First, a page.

It has made me think about how life will change when we hop on a plane in June and return to world that is far less polarized. A friend shared a thought via email that she heard in an interview with Jim Wallis commenting on the notion that “many middle class Americans don't know or associate with any poor people. How can we truly advocate on behalf of the poor?”. This is not only true in terms of economics, but also in our vocation, our interests, our advocacy. Until we can understand the world of “the other”, we remain untouched, feeding our own egos about our virtuous behavior without considering the wellbeing of another.

Teachers, know a struggling student. Middle/Upper class, know a poor person. Health care workers, know a sick person. Members of a church, know a pastor and someone in the community that has been hurt by the church. Advocates, who are you advocating for? This is when the wedge begins to takes down the wall that isolates us from “the other”.

Saturday, March 1, 2008


Thursday, February 28, 2008 will go down as a historic day for Kenya.

It was somewhat ironic that we were on a reconciliation retreat with the grassroots leaders that we serve to reflect on cultural issues that have emerged over the past two months when the news broke the air. Perhaps the most symbolic part of our retreat was 20 of us huddling around the television for the evening news from different ministries, different tribes, different socio-economic levels and different political affiliations to learn that the government and opposition had signed a power sharing deal. While the memories will never be buried, the breaking news provided cautious hope as Kenyans move forward from this difficult time in history.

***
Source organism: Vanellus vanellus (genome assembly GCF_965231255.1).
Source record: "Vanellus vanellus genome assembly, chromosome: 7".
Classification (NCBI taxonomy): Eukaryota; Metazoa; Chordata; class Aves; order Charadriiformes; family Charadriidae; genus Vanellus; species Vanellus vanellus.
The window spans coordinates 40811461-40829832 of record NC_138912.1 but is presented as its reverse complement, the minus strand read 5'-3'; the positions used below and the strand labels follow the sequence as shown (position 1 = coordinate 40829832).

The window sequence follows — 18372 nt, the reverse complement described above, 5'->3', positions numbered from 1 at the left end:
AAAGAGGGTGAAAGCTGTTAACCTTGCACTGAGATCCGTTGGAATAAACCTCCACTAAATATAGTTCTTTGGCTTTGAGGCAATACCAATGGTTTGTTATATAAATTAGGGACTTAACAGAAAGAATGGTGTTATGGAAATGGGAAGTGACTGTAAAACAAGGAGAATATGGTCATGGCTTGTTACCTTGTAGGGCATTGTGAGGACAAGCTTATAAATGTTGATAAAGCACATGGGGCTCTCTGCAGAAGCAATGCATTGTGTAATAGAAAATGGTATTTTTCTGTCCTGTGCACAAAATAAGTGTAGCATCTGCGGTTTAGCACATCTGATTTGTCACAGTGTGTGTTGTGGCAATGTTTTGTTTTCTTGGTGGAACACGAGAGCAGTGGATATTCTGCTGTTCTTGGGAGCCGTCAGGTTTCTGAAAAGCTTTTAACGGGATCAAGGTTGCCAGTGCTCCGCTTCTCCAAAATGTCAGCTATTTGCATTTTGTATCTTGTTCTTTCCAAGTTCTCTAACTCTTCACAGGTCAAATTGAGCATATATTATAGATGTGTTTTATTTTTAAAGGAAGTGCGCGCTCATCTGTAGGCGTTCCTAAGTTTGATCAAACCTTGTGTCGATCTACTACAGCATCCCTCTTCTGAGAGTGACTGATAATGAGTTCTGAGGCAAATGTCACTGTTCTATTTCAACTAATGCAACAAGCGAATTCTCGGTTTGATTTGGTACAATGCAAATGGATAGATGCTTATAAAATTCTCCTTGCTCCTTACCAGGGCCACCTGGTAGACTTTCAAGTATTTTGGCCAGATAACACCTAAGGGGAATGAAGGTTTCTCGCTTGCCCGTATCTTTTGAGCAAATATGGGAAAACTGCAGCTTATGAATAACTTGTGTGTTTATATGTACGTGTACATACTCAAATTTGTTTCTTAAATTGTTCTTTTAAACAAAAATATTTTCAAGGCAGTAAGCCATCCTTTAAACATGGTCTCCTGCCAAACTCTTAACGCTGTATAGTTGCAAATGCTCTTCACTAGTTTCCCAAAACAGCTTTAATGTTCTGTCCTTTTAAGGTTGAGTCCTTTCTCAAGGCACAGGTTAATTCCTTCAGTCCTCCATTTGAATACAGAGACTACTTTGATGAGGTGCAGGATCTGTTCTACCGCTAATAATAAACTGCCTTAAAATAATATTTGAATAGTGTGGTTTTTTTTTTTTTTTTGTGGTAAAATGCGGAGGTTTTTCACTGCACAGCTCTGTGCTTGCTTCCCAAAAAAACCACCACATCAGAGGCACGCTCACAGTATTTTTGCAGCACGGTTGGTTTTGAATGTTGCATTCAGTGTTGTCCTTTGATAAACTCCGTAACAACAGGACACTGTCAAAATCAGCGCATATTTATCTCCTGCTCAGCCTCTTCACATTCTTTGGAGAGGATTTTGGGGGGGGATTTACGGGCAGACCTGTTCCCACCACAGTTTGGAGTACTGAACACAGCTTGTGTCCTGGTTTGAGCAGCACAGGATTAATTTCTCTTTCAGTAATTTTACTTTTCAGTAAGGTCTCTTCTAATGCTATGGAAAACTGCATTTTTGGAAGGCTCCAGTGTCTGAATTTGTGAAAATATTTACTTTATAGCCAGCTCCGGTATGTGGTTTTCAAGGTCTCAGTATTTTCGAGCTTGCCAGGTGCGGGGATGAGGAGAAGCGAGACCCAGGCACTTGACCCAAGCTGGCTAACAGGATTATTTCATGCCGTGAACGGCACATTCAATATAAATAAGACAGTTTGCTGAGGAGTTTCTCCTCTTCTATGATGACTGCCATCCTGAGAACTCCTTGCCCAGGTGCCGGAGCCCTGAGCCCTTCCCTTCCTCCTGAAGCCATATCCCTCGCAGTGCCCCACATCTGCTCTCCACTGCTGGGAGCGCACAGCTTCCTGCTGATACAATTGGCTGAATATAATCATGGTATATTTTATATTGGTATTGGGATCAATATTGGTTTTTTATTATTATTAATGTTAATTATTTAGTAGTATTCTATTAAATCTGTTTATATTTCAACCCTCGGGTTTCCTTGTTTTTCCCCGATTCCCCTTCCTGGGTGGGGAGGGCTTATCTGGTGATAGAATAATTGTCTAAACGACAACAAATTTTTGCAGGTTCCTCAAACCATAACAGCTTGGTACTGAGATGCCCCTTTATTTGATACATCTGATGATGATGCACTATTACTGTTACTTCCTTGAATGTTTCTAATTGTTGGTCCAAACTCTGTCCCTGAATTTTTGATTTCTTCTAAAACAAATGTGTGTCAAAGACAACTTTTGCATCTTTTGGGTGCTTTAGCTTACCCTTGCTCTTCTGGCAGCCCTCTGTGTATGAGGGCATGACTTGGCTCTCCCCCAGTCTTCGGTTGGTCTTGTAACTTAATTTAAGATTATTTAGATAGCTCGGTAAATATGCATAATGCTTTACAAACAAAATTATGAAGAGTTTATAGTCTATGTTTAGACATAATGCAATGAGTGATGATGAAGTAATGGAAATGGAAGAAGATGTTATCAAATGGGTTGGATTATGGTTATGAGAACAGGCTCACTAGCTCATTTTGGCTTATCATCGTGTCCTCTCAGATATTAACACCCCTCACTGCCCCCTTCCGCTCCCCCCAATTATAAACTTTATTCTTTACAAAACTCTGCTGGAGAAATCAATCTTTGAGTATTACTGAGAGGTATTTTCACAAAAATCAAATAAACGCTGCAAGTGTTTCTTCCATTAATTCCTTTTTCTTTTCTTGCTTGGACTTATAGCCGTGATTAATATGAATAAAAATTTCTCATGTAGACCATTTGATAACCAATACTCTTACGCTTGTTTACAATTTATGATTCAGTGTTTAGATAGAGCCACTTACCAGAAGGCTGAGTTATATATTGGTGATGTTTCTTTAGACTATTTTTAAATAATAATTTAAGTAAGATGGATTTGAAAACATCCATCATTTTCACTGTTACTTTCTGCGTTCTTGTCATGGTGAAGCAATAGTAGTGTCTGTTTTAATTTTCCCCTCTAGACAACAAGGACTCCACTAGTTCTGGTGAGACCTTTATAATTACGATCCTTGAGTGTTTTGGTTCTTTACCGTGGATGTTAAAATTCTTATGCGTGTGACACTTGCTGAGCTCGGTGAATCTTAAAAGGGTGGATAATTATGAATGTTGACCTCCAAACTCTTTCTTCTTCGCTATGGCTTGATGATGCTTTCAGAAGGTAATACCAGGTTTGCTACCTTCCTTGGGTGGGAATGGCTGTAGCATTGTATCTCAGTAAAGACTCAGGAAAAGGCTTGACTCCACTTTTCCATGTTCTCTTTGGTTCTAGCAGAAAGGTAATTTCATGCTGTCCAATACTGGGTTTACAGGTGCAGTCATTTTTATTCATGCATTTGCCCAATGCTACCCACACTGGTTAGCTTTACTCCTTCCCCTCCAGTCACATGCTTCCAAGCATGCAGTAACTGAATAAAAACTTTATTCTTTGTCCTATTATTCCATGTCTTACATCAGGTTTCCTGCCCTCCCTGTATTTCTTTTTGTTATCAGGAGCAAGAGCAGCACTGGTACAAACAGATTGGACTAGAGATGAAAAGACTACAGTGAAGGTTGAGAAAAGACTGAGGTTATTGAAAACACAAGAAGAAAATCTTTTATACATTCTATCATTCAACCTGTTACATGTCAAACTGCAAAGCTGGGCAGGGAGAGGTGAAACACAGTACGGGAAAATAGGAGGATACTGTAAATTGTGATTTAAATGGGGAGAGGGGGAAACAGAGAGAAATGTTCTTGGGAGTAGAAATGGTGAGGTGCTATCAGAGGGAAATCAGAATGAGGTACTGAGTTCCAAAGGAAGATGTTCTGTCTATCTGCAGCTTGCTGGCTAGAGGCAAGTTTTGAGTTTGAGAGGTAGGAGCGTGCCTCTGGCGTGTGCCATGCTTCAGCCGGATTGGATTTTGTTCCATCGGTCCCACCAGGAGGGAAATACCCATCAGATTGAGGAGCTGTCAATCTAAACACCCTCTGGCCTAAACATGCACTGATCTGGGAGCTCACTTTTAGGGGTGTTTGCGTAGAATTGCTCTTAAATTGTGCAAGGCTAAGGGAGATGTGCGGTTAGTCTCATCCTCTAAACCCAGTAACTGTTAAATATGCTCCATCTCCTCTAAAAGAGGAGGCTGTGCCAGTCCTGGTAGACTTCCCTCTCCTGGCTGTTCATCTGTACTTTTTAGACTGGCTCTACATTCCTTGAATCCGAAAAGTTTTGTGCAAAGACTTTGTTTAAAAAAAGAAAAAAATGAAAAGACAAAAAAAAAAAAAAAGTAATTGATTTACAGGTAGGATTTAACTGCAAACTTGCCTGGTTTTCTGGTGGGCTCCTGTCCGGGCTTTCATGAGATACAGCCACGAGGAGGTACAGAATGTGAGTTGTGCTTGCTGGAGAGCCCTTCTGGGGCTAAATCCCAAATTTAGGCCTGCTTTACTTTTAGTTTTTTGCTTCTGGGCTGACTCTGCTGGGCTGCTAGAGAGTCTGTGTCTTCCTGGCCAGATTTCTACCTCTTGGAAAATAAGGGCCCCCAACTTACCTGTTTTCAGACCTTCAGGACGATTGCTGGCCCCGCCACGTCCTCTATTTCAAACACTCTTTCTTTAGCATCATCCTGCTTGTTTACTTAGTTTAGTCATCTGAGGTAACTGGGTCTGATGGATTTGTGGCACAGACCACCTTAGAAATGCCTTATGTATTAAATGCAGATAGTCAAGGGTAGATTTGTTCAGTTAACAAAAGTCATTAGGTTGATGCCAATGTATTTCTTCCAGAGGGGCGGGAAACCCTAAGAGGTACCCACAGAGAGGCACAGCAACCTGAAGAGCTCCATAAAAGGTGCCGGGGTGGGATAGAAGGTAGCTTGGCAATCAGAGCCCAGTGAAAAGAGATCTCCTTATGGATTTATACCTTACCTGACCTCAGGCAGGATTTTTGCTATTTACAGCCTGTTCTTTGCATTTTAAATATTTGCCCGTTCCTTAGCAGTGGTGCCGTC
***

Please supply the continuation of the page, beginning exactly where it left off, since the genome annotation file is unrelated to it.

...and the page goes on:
The following day as I traveled through town, it seemed that the vibrant Nairobi that we had come to forget, had returned. Uhuru Park (Freedom Park) was finally open after being shut down in fear of mass meetings for two months. Young couples wooed each other over Cold Fantas and old men read books without military officers waving their AK-47’s in sight. The buses and matatus buzzed with noise as the burdens of conflict began to subside. At one of the matatu stops, a banana supplier bringing a shipment to a roadside kiosk leaned in the window of our matatu, counted the heads and gave a banana to everyone. Even the aggressive hawkers (street sellers) nudged their sales tactics down, offered a smile to those walking by and joked with their sidewalk neighbors as they competed for sales.

Yet buried within the relief of moving on from the 2007 elections, I can’t forget about our CTM retreat where leaders were given space to learn from one another in how the past two months had impacted them. It became clear that members of our network had experienced a great deal during these times. From having their homes taken over and not being able to work in a church because of their tribe, to having to learn to operate with a machete in hand and learning code words to protect themselves from “the enemy”, this stuff was not just national news, but snapshots of the life stories that many are dealing with. It’s real, it’s ugly and it runs extremely deep.

This week marked an important time not in that the issues of the past two months can or should be lost or forgotten, but that it gave us all permission to hope for the future rather than being consumed by surviving the day. There have been many times in my life where I have been grateful to experience adversity because it brought me to a fuller appreciation of the world around me. Once again, I feel that I have been blessed with an experience that has tinted the lenses that I use to see this world. But for our friend Mark, whose finger was shot off and Peter, who lost his home and job, to the hundreds of thousands that have been displaced and to the families of those that have lost loved ones, we are reminded that it is a privilege to be able to move on from life’s valleys.